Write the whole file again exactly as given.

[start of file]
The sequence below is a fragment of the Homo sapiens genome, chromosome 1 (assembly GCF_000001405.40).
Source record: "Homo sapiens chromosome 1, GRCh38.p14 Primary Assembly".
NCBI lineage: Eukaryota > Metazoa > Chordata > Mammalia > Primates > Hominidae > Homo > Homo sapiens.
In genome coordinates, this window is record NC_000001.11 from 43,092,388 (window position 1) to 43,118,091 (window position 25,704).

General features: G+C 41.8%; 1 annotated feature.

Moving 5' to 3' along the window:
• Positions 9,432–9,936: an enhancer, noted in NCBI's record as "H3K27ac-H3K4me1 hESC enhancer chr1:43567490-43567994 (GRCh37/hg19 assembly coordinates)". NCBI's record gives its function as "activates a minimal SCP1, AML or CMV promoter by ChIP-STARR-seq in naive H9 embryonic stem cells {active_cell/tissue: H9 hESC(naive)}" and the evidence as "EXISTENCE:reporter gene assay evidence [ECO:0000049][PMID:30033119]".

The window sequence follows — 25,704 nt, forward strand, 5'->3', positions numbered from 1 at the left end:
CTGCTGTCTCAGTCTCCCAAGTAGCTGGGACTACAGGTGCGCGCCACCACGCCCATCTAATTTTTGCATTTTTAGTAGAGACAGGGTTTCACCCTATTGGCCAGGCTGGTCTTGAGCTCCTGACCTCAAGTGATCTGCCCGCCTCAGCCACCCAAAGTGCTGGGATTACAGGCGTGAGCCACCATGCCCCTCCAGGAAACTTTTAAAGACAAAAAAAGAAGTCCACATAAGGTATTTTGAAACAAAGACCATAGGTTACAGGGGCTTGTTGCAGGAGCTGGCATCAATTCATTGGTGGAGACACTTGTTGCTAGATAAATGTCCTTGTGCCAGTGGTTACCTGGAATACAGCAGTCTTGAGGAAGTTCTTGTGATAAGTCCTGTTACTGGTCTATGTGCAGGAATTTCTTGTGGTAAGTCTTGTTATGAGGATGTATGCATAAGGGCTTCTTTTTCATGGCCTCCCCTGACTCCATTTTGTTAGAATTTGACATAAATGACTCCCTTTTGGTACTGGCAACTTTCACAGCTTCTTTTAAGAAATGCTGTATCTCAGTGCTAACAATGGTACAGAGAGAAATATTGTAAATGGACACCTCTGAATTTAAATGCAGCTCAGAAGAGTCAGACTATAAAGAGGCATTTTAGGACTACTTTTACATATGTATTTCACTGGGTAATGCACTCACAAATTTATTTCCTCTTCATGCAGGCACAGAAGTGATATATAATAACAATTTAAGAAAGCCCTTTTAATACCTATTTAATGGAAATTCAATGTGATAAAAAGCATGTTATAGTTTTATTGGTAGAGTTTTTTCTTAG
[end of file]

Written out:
The sequence below is a fragment of the Homo sapiens genome, chromosome 1 (assembly GCF_000001405.40).
Source record: "Homo sapiens chromosome 1, GRCh38.p14 Primary Assembly".
NCBI lineage: Eukaryota > Metazoa > Chordata > Mammalia > Primates > Hominidae > Homo > Homo sapiens.
In genome coordinates, this window is record NC_000001.11 from 43,092,388 (window position 1) to 43,118,091 (window position 25,704).

General features: G+C 41.8%; 1 annotated feature.

Moving 5' to 3' along the window:
• Positions 9,432–9,936: an enhancer, noted in NCBI's record as "H3K27ac-H3K4me1 hESC enhancer chr1:43567490-43567994 (GRCh37/hg19 assembly coordinates)". NCBI's record gives its function as "activates a minimal SCP1, AML or CMV promoter by ChIP-STARR-seq in naive H9 embryonic stem cells {active_cell/tissue: H9 hESC(naive)}" and the evidence as "EXISTENCE:reporter gene assay evidence [ECO:0000049][PMID:30033119]".

The window sequence follows — 25,704 nt, forward strand, 5'->3', positions numbered from 1 at the left end:
CTGCTGTCTCAGTCTCCCAAGTAGCTGGGACTACAGGTGCGCGCCACCACGCCCATCTAATTTTTGCATTTTTAGTAGAGACAGGGTTTCACCCTATTGGCCAGGCTGGTCTTGAGCTCCTGACCTCAAGTGATCTGCCCGCCTCAGCCACCCAAAGTGCTGGGATTACAGGCGTGAGCCACCATGCCCCTCCAGGAAACTTTTAAAGACAAAAAAAGAAGTCCACATAAGGTATTTTGAAACAAAGACCATAGGTTACAGGGGCTTGTTGCAGGAGCTGGCATCAATTCATTGGTGGAGACACTTGTTGCTAGATAAATGTCCTTGTGCCAGTGGTTACCTGGAATACAGCAGTCTTGAGGAAGTTCTTGTGATAAGTCCTGTTACTGGTCTATGTGCAGGAATTTCTTGTGGTAAGTCTTGTTATGAGGATGTATGCATAAGGGCTTCTTTTTCATGGCCTCCCCTGACTCCATTTTGTTAGAATTTGACATAAATGACTCCCTTTTGGTACTGGCAACTTTCACAGCTTCTTTTAAGAAATGCTGTATCTCAGTGCTAACAATGGTACAGAGAGAAATATTGTAAATGGACACCTCTGAATTTAAATGCAGCTCAGAAGAGTCAGACTATAAAGAGGCATTTTAGGACTACTTTTACATATGTATTTCACTGGGTAATGCACTCACAAATTTATTTCCTCTTCATGCAGGCACAGAAGTGATATATAATAACAATTTAAGAAAGCCCTTTTAATACCTATTTAATGGAAATTCAATGTGATAAAAAGCATGTTATAGTTTTATTGGTAGAGTTTTTTCTTAG